Fed govt shutdown worries Torres
Tag: DACA, Deferred Action, GOP, Natural Resources
Gov. Ralph DLG Torres has expressed concern over the federal government shutdown, which started midnight of Jan. 20, 2018, exactly one year since U.S. President Donald J. Trump took office.
Knowing that there are several federal employees in the CNMI affected by the shutdown, Torres is also concerned about local government agencies that have frequent communications with federal offices, such as the Bureau of Environmental and Coastal Quality.
“We have many of our friends and family furloughed during this shutdown. These include our vital agencies such as BECQ, which works directly with the U.S. Environmental Protection Agency and National Oceanic and Atmospheric Administration in tackling environmental issues here in the Marianas and [the] Department of Lands and Natural Resources and its collaboration with U.S. Department of Agriculture and U.S. Fish and Wildlife in coordinating the management of our fisheries and natural resources,” said Torres.
Even the men and women in the military reserves are affected by the shutdown.
“Many of our agencies and offices that rely on quarterly allotments will not be able to process federal drawdowns for essential public services in a timely manner. It is my hope that this shutdown gets resolved soon on all sides and does not persist longer than it should, in the best interest of all our affected federal employees here in the Marianas,” he said.
Bipartisan members of the U.S. House of Representatives and the U.S. Senate remain in lockdown after the Senate rejected a draft spending bill to fund the government. According to reports, the House spending bill, which needed 60 votes in the U.S. Senate to advance, was met with 45 Democrat senators and five Republic senators voting against the bill.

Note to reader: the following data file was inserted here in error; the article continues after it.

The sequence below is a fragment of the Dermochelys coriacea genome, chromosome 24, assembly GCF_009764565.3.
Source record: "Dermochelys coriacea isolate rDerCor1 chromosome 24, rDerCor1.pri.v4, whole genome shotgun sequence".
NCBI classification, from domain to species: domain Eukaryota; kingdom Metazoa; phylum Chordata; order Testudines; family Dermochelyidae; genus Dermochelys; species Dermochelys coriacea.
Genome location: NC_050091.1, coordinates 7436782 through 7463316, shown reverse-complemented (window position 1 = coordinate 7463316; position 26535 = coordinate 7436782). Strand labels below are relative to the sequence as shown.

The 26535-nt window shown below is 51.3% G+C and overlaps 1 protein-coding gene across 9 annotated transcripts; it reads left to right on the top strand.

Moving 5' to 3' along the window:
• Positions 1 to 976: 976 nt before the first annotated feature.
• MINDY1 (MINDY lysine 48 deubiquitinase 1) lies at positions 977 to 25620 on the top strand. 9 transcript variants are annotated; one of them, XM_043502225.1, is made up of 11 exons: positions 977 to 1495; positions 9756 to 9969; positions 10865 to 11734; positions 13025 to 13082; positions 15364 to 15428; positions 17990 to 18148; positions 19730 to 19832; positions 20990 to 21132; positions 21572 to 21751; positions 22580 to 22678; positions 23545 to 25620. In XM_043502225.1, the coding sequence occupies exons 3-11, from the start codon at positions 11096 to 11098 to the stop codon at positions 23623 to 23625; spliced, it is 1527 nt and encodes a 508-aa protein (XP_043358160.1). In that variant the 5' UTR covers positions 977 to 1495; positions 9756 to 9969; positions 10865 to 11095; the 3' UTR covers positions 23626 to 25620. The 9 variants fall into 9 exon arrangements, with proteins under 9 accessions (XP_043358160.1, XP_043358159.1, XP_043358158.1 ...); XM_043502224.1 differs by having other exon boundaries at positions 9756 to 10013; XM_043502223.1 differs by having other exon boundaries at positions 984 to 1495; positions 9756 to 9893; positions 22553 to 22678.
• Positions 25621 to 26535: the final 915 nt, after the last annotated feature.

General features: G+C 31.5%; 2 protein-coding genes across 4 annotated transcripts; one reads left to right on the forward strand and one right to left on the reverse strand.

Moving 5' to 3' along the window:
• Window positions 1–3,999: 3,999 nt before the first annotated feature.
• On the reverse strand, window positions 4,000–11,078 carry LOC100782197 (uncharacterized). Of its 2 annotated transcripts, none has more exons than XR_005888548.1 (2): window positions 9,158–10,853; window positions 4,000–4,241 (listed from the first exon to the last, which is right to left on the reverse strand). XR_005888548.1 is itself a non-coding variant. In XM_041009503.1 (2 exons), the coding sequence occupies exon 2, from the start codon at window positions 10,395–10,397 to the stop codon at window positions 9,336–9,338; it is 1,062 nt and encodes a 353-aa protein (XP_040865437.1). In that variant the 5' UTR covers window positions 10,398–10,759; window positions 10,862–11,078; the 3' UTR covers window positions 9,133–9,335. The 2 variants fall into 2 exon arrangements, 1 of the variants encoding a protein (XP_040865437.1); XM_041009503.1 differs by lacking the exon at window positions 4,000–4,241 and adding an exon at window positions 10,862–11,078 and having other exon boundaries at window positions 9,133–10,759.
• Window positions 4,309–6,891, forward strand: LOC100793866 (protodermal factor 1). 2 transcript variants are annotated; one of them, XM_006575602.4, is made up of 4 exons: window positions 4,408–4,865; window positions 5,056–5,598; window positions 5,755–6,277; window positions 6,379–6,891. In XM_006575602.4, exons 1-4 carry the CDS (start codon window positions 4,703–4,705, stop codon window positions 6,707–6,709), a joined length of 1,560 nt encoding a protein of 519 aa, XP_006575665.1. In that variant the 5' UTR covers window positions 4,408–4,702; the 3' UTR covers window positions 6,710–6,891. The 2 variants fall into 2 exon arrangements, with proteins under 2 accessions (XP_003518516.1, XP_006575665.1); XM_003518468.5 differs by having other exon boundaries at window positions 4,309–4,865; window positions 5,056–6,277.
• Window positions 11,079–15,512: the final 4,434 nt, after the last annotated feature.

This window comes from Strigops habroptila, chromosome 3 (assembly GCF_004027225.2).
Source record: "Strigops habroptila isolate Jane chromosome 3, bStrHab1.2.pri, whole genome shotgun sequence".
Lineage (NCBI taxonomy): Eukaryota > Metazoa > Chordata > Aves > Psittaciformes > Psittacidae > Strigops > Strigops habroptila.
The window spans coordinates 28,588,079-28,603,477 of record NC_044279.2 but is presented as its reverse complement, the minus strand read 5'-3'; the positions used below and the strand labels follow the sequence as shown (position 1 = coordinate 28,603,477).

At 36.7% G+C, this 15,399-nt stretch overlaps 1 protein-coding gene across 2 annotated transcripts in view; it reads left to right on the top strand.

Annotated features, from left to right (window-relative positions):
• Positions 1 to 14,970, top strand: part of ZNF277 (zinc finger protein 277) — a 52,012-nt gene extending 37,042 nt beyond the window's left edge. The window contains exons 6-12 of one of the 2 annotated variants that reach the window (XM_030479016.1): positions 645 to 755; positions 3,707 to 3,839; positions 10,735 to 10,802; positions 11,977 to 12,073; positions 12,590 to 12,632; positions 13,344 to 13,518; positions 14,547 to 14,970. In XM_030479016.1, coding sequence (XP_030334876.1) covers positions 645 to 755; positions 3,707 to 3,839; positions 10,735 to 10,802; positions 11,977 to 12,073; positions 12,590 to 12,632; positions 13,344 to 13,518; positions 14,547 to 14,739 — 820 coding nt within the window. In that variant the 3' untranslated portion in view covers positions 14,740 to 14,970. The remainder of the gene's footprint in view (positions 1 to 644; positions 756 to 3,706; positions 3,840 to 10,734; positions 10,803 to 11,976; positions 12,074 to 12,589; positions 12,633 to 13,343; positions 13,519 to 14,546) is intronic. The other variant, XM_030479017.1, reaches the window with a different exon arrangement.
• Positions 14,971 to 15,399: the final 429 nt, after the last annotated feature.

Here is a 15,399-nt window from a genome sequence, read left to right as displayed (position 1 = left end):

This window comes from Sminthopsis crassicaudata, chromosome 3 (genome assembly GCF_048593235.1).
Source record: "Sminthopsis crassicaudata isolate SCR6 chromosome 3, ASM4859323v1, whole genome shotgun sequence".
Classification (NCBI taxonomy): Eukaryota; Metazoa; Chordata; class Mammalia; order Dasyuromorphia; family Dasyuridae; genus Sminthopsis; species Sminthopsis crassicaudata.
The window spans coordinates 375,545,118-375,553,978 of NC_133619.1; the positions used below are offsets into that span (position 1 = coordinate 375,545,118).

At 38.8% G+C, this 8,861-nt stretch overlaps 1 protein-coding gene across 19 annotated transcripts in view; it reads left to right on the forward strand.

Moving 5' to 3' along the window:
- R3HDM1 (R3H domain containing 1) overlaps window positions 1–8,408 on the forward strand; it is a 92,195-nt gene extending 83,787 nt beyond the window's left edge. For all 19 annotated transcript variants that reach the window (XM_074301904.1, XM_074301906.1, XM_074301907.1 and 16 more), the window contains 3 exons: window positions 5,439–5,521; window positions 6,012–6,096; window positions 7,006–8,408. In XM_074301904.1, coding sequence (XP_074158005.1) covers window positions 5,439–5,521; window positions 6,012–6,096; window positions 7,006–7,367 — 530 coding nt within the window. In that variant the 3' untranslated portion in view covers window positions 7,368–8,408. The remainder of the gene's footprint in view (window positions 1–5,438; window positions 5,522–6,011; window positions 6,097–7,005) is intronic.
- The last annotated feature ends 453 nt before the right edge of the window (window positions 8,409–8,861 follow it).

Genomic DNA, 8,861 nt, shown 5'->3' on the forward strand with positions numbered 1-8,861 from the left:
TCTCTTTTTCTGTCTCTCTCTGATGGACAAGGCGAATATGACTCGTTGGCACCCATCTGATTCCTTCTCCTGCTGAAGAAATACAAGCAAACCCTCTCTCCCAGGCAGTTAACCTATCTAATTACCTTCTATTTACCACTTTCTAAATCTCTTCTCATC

Senators that opposed the spending bill reportedly refused to support the spending measure until a deal is struck with Trump on disaster relief efforts, opioid treatment support, and immigration issues, such as the Deferred Action for Childhood Arrivals, a program established in 2012 by former president Barack Obama.
DACA deferred deportation for an estimated 700,000 individuals, most of whom entered the U.S. illegally as minors. Trump rescinded DACA on Sept. 5, 2017, leaving an estimated 800,000 individuals for deportation; however implementation of the rescission would ensue after six months to give the U.S. Congress time to figure out how to deal with those affected.
Democratic leaders believe that tying DACA discussions to the spending measure is the best way to ensure its success.
Both parties refuse to budge during the first day of the federal government shutdown.
According to wire stories, the GOP offered a three-week quick fix with the promise to discuss immigration during those times; however, Democrats remain insistent on allowing only several days of reopening the federal government to pressure the GOP into talking immigration, while the Democrats threatened to kill the three-week fix.
One day into the government shutdown and still no agreement has been reached.